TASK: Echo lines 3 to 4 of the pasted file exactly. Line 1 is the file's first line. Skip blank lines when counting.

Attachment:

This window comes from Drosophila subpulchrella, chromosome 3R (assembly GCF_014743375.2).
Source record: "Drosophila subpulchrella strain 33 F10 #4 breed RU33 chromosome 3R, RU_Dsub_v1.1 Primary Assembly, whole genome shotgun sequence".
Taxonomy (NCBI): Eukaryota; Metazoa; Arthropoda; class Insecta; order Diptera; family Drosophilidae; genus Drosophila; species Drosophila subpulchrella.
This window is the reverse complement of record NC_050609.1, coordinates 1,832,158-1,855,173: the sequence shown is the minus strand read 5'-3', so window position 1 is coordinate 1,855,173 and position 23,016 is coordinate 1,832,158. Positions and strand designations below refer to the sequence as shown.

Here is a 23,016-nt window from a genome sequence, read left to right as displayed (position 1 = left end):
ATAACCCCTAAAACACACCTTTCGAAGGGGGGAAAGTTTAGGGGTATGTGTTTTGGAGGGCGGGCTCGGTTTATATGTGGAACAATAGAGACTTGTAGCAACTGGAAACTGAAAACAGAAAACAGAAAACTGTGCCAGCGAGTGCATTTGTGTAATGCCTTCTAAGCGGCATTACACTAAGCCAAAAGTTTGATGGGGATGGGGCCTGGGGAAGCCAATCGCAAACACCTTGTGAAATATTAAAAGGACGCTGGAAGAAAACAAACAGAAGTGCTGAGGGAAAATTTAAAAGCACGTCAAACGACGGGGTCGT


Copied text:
Taxonomy (NCBI): Eukaryota; Metazoa; Arthropoda; class Insecta; order Diptera; family Drosophilidae; genus Drosophila; species Drosophila subpulchrella.
This window is the reverse complement of record NC_050609.1, coordinates 1,832,158-1,855,173: the sequence shown is the minus strand read 5'-3', so window position 1 is coordinate 1,855,173 and position 23,016 is coordinate 1,832,158. Positions and strand designations below refer to the sequence as shown.